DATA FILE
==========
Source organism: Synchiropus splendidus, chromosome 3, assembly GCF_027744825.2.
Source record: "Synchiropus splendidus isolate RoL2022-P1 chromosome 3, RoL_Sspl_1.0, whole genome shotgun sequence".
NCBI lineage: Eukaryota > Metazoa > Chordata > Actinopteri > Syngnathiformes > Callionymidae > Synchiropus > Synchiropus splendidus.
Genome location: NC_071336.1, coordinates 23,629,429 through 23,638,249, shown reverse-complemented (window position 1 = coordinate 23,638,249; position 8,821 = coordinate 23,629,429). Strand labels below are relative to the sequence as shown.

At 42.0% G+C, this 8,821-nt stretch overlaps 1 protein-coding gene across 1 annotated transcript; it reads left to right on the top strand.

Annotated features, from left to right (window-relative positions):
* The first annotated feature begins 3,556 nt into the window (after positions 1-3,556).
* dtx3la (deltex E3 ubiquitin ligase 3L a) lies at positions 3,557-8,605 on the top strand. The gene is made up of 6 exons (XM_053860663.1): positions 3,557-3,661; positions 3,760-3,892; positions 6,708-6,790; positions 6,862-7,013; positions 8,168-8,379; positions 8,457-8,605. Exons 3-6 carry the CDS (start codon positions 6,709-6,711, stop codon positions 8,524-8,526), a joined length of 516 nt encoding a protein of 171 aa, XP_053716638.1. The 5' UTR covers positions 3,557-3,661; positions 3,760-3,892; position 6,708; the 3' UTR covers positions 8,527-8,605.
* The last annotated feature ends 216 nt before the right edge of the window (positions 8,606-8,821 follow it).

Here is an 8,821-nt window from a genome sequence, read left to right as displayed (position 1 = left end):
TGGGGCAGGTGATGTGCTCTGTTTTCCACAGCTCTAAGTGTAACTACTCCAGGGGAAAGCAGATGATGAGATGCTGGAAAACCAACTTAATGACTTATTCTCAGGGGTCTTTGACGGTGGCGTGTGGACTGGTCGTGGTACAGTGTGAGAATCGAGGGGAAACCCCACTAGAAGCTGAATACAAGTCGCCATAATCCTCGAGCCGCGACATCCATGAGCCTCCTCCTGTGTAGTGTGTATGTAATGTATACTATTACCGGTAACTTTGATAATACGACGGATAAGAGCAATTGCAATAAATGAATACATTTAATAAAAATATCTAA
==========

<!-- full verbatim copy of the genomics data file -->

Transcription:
Source organism: Synchiropus splendidus, chromosome 3, assembly GCF_027744825.2.
Source record: "Synchiropus splendidus isolate RoL2022-P1 chromosome 3, RoL_Sspl_1.0, whole genome shotgun sequence".
NCBI lineage: Eukaryota > Metazoa > Chordata > Actinopteri > Syngnathiformes > Callionymidae > Synchiropus > Synchiropus splendidus.
Genome location: NC_071336.1, coordinates 23,629,429 through 23,638,249, shown reverse-complemented (window position 1 = coordinate 23,638,249; position 8,821 = coordinate 23,629,429). Strand labels below are relative to the sequence as shown.

At 42.0% G+C, this 8,821-nt stretch overlaps 1 protein-coding gene across 1 annotated transcript; it reads left to right on the top strand.

Annotated features, from left to right (window-relative positions):
* The first annotated feature begins 3,556 nt into the window (after positions 1-3,556).
* dtx3la (deltex E3 ubiquitin ligase 3L a) lies at positions 3,557-8,605 on the top strand. The gene is made up of 6 exons (XM_053860663.1): positions 3,557-3,661; positions 3,760-3,892; positions 6,708-6,790; positions 6,862-7,013; positions 8,168-8,379; positions 8,457-8,605. Exons 3-6 carry the CDS (start codon positions 6,709-6,711, stop codon positions 8,524-8,526), a joined length of 516 nt encoding a protein of 171 aa, XP_053716638.1. The 5' UTR covers positions 3,557-3,661; positions 3,760-3,892; position 6,708; the 3' UTR covers positions 8,527-8,605.
* The last annotated feature ends 216 nt before the right edge of the window (positions 8,606-8,821 follow it).

Here is an 8,821-nt window from a genome sequence, read left to right as displayed (position 1 = left end):
TGGGGCAGGTGATGTGCTCTGTTTTCCACAGCTCTAAGTGTAACTACTCCAGGGGAAAGCAGATGATGAGATGCTGGAAAACCAACTTAATGACTTATTCTCAGGGGTCTTTGACGGTGGCGTGTGGACTGGTCGTGGTACAGTGTGAGAATCGAGGGGAAACCCCACTAGAAGCTGAATACAAGTCGCCATAATCCTCGAGCCGCGACATCCATGAGCCTCCTCCTGTGTAGTGTGTATGTAATGTATACTATTACCGGTAACTTTGATAATACGACGGATAAGAGCAATTGCAATAAATGAATACATTTAATAAAAATATCTAA